Friday, October 14, 2011

Education and neo-colonialism in Nauru

[For most of the week just passed my father-in-law, the educationalist and veteran folk musician Alan Wagstaff, was lodged in our spare bedroom, as he waited for the birth of his first grandson (the boy, who is my first nephew, was finally born last night: like my second niece Rita, he bears the name of a famous modernist painter).

Alan defected from mainstream education to the Steiner movement soon after graduating from a British teachers' training college in the late '60s. After a few years' service in the old country, he and his wife Ruth emigrated to New Zealand, where they helped found Auckland's first Steiner school (their daughter has blogged about her time at Michael Park Primary here).

Although he broke from the Steiner movement more than a decade ago, after deciding it was hopelessly contaminated by the dogmatism and the peculiar supernatural beliefs of its founder, Alan has remained a critic of mainstream education in the West. He recently opened a twitter page, where he launches broadsides against the educational establishment, and polemicises in favour of the practices of Silkwood Independent School, the Queensland institution where he works as an advisor on curriculum.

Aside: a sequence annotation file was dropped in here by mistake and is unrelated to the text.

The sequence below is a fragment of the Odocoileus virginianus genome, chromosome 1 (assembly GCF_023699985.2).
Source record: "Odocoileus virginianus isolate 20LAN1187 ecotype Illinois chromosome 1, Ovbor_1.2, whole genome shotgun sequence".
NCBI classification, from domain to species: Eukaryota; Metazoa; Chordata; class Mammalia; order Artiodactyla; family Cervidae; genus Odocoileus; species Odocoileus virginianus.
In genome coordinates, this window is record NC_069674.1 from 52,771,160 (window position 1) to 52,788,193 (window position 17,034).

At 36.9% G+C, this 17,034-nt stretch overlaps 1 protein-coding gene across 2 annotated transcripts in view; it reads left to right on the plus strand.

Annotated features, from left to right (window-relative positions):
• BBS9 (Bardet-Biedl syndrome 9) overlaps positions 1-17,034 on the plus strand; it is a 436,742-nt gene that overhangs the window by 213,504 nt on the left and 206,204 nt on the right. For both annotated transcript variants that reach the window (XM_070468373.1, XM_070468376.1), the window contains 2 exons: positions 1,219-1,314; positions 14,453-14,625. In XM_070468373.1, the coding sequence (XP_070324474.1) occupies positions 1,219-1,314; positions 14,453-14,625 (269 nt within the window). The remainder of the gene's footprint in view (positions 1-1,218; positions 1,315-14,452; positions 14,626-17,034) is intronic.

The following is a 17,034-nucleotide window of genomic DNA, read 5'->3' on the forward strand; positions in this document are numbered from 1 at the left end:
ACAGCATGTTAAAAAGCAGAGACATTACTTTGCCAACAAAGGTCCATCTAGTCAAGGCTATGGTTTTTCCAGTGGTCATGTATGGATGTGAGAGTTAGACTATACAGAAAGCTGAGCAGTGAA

Alan came to the Steiner movement as a refugee from the rote learning of facts and figures and the corporal punishment which were the stock in trade of schools in the 1960s. The strap and cane may have been banished from most Western schools in the twenty-first century, but Alan is convinced that the 'National Standards' testing which is being foisted on teachers in Britain and in Australasia is forcing a return to the authoritarian and inefficient methods of rote learning. "The idea that all children can learn at the same rate is a nonsense" he told me the other night, as we sipped coffee and waited for a call from the hospital down the road. "And the idea that something as subtle as early learning can be measured by something as crude as a statistic is also nonsense. National Standards forces teachers to spend most of their time feeding children information to help them pass tests which measure nothing. And the kids who are out of sync with the 'learn the same way on the same day' model demanded by National Standards - the kids who are ahead of the pack and the kids who are left behind, academically speaking - well, those kids make trouble, and classrooms become dysfunctional. Kids have to learn at their own pace - and the curriculum has to engage with their interests, their world, their cultures."